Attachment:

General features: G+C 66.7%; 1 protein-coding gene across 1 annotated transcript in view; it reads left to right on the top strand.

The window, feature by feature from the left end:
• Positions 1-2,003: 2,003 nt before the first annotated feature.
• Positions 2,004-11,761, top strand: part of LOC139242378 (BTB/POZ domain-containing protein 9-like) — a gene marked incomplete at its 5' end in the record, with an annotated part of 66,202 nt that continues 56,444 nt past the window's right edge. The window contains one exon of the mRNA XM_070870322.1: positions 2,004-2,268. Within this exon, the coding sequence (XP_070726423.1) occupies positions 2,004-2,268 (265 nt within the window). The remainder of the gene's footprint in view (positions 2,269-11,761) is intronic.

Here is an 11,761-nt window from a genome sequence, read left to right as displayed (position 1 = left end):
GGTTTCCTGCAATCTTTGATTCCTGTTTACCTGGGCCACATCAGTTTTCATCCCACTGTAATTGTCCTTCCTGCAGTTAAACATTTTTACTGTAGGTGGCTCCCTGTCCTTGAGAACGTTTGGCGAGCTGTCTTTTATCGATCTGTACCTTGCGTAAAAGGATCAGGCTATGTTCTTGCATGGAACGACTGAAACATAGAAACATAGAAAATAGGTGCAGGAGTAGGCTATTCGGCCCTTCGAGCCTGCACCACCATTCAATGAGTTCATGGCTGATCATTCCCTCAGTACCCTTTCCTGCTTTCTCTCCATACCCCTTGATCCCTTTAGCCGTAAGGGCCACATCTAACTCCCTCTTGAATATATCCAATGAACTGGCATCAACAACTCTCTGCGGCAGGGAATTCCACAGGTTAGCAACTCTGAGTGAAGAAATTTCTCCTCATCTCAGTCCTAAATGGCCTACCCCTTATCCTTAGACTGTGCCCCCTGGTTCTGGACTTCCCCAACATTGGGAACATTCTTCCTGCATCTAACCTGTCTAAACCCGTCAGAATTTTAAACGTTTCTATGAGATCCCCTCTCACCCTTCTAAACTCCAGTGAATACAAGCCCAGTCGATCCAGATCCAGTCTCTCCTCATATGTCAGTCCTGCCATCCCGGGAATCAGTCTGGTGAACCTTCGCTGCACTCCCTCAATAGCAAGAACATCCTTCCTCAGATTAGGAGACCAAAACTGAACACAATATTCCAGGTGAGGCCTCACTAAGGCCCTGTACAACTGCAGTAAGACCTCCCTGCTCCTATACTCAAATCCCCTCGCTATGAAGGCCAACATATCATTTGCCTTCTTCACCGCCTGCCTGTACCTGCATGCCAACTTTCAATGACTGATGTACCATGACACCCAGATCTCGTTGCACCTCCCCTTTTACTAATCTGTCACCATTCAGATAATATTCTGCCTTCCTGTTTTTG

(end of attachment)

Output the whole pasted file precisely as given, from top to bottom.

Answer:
General features: G+C 66.7%; 1 protein-coding gene across 1 annotated transcript in view; it reads left to right on the top strand.

The window, feature by feature from the left end:
• Positions 1-2,003: 2,003 nt before the first annotated feature.
• Positions 2,004-11,761, top strand: part of LOC139242378 (BTB/POZ domain-containing protein 9-like) — a gene marked incomplete at its 5' end in the record, with an annotated part of 66,202 nt that continues 56,444 nt past the window's right edge. The window contains one exon of the mRNA XM_070870322.1: positions 2,004-2,268. Within this exon, the coding sequence (XP_070726423.1) occupies positions 2,004-2,268 (265 nt within the window). The remainder of the gene's footprint in view (positions 2,269-11,761) is intronic.

Here is an 11,761-nt window from a genome sequence, read left to right as displayed (position 1 = left end):
GGTTTCCTGCAATCTTTGATTCCTGTTTACCTGGGCCACATCAGTTTTCATCCCACTGTAATTGTCCTTCCTGCAGTTAAACATTTTTACTGTAGGTGGCTCCCTGTCCTTGAGAACGTTTGGCGAGCTGTCTTTTATCGATCTGTACCTTGCGTAAAAGGATCAGGCTATGTTCTTGCATGGAACGACTGAAACATAGAAACATAGAAAATAGGTGCAGGAGTAGGCTATTCGGCCCTTCGAGCCTGCACCACCATTCAATGAGTTCATGGCTGATCATTCCCTCAGTACCCTTTCCTGCTTTCTCTCCATACCCCTTGATCCCTTTAGCCGTAAGGGCCACATCTAACTCCCTCTTGAATATATCCAATGAACTGGCATCAACAACTCTCTGCGGCAGGGAATTCCACAGGTTAGCAACTCTGAGTGAAGAAATTTCTCCTCATCTCAGTCCTAAATGGCCTACCCCTTATCCTTAGACTGTGCCCCCTGGTTCTGGACTTCCCCAACATTGGGAACATTCTTCCTGCATCTAACCTGTCTAAACCCGTCAGAATTTTAAACGTTTCTATGAGATCCCCTCTCACCCTTCTAAACTCCAGTGAATACAAGCCCAGTCGATCCAGATCCAGTCTCTCCTCATATGTCAGTCCTGCCATCCCGGGAATCAGTCTGGTGAACCTTCGCTGCACTCCCTCAATAGCAAGAACATCCTTCCTCAGATTAGGAGACCAAAACTGAACACAATATTCCAGGTGAGGCCTCACTAAGGCCCTGTACAACTGCAGTAAGACCTCCCTGCTCCTATACTCAAATCCCCTCGCTATGAAGGCCAACATATCATTTGCCTTCTTCACCGCCTGCCTGTACCTGCATGCCAACTTTCAATGACTGATGTACCATGACACCCAGATCTCGTTGCACCTCCCCTTTTACTAATCTGTCACCATTCAGATAATATTCTGCCTTCCTGTTTTTG